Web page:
Epilepsy can dramatically affect a person’s quality of life, but women with epilepsy have even more to consider. Normal hormonal changes can influence seizure frequency, and medications can affect family planning. As a Level 4 Epilepsy Center, Duke Health provides comprehensive care to women with epilepsy throughout their lives. Here, Prachi Parikh, MD, and Susannah White, PA-C, Duke providers who specialize in caring for women with epilepsy, share what women need to know about their epilepsy care and their reproductive health.
Hormones Can Affect Seizure Frequency
Hormones like estrogen and progesterone fluctuate throughout a woman’s monthly menstrual cycle. “These hormones permeate the brain and regulate the brain’s excitability. Estrogen can increase excitability, and progesterone decreases excitability,” Dr. Parikh said.
Changes in these hormone levels during your period or ovulation can increase seizures. This is called catamenial epilepsy. Dr. Parikh recommends keeping a seizure diary to help determine whether seizures are related to monthly cycles. If so, certain medications may be able to help.
Epilepsy and Birth Control
Women with epilepsy need to give extra thought to family planning. Epilepsy medications can make certain contraceptives less effective. At the same time, some birth control measures can affect how your body metabolizes epilepsy medications, increasing the risk of breakthrough seizures. Some birth control options are more effective at preventing pregnancy and can help stabilize hormone levels to reduce catamenial epilepsy seizures. According to Dr. Parikh, it's important to work with an epilepsy provider who is knowledgeable about these interactions and can recommend the right contraceptive for you. At Duke, our epileptologists collaborate with ob-gyn providers who specialize in caring for women with epilepsy.
Navigating Pregnancy, Breastfeeding, and Postpartum with Epilepsy
According to White, many women with epilepsy have been told incorrectly that pregnancy is not ideal for them. “It just isn’t true,” she said. The most important thing you can do is plan ahead. “For women with epilepsy, the safest pregnancies are planned pregnancies.” Here, White and Dr. Parikh dispel more myths about pregnancy, breastfeeding, and epilepsy:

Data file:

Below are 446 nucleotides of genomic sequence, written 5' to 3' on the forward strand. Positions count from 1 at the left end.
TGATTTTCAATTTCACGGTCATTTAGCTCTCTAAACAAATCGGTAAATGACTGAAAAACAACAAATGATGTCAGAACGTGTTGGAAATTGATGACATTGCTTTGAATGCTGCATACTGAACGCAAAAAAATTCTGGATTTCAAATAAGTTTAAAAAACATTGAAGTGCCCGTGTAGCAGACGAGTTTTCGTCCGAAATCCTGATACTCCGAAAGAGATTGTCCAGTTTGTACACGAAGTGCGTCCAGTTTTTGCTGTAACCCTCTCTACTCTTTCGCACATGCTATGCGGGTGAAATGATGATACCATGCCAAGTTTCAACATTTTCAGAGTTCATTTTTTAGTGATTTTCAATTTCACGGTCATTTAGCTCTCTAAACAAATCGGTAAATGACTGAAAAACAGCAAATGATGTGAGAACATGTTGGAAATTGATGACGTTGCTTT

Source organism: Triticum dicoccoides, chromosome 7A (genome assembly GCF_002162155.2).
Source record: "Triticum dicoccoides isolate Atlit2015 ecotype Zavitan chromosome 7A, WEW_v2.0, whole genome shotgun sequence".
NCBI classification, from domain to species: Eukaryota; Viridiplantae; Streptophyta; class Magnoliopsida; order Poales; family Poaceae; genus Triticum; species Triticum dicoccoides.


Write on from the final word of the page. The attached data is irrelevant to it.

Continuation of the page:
- Are women with epilepsy more likely to have trouble getting pregnant? No. Women with epilepsy are just as likely to get pregnant as women who do not have epilepsy.
- Do anti-seizure medications increase the risk of birth defects? Although the chance of birth defects increases slightly, the risk is still low. More than 90 percent of women with epilepsy have healthy pregnancies.
- Will I have more seizures if I get pregnant? Probably not. Research shows that most women who are seizure-free for nine months before pregnancy usually remain controlled during pregnancy.
- How will my epilepsy care change during my pregnancy? In addition to your regular OB appointments, your epilepsy specialist will see you at least once during each trimester of your pregnancy. You may also need to have bloodwork done monthly to monitor levels of your anti-seizure medications, as these can fluctuate throughout pregnancy.
- Will I be able to breastfeed safely? Most women who take anti-seizure medications can breastfeed. In fact, the benefits of breastfeeding often outweigh the limited risks associated with medication exposure through breast milk. Talk to your provider about whether your medications are safe for breastfeeding.
- What are my postpartum risks? Women with epilepsy are at a higher risk of experiencing anxiety and depression before, during, and after pregnancy compared to women without epilepsy. It’s important to monitor your mental health and talk to your doctor about it often.
- Will I be able to care for a baby safely? Parents with epilepsy, both women and men, need to take extra caution when caring for children. That means making care decisions like not bathing your child alone, changing your baby’s diaper on the floor instead of a raised surface, and using a stroller with automatic wheel locks.
The Effect of Menopause and Aging on Epilepsy
Since menopause causes hormones to fluctuate, some women may experience a change in their seizure frequency during this time. Women who are considering hormone-replacement therapy should talk to their epileptologist about how it might affect seizures and the anti-seizure medications that they are taking.
Epilepsy and Bone Health
Certain epilepsy medications can make it harder for your body to absorb calcium and vitamin D, which can further increase the risk of bone loss and osteoporosis in women with epilepsy, particularly those experiencing menopause. Dr. Parikh recommends taking calcium and vitamin D supplements and having regular bone scans to monitor bone health.
Caring for Women with Epilepsy at Duke
As a Level 4 Epilepsy Center, Duke provides comprehensive care to women with epilepsy throughout their lives. If needed, your epilepsy provider can coordinate with specialists in family planning, high-risk pregnancies, neonatal medicine, and menopause in addition to epileptologists, surgeons, and support staff like clinical social workers.
“This kind of coordinated care is really best for the patient,” White said. “We're always learning and growing to incorporate new research and treatments, and that is advantageous to our patients.”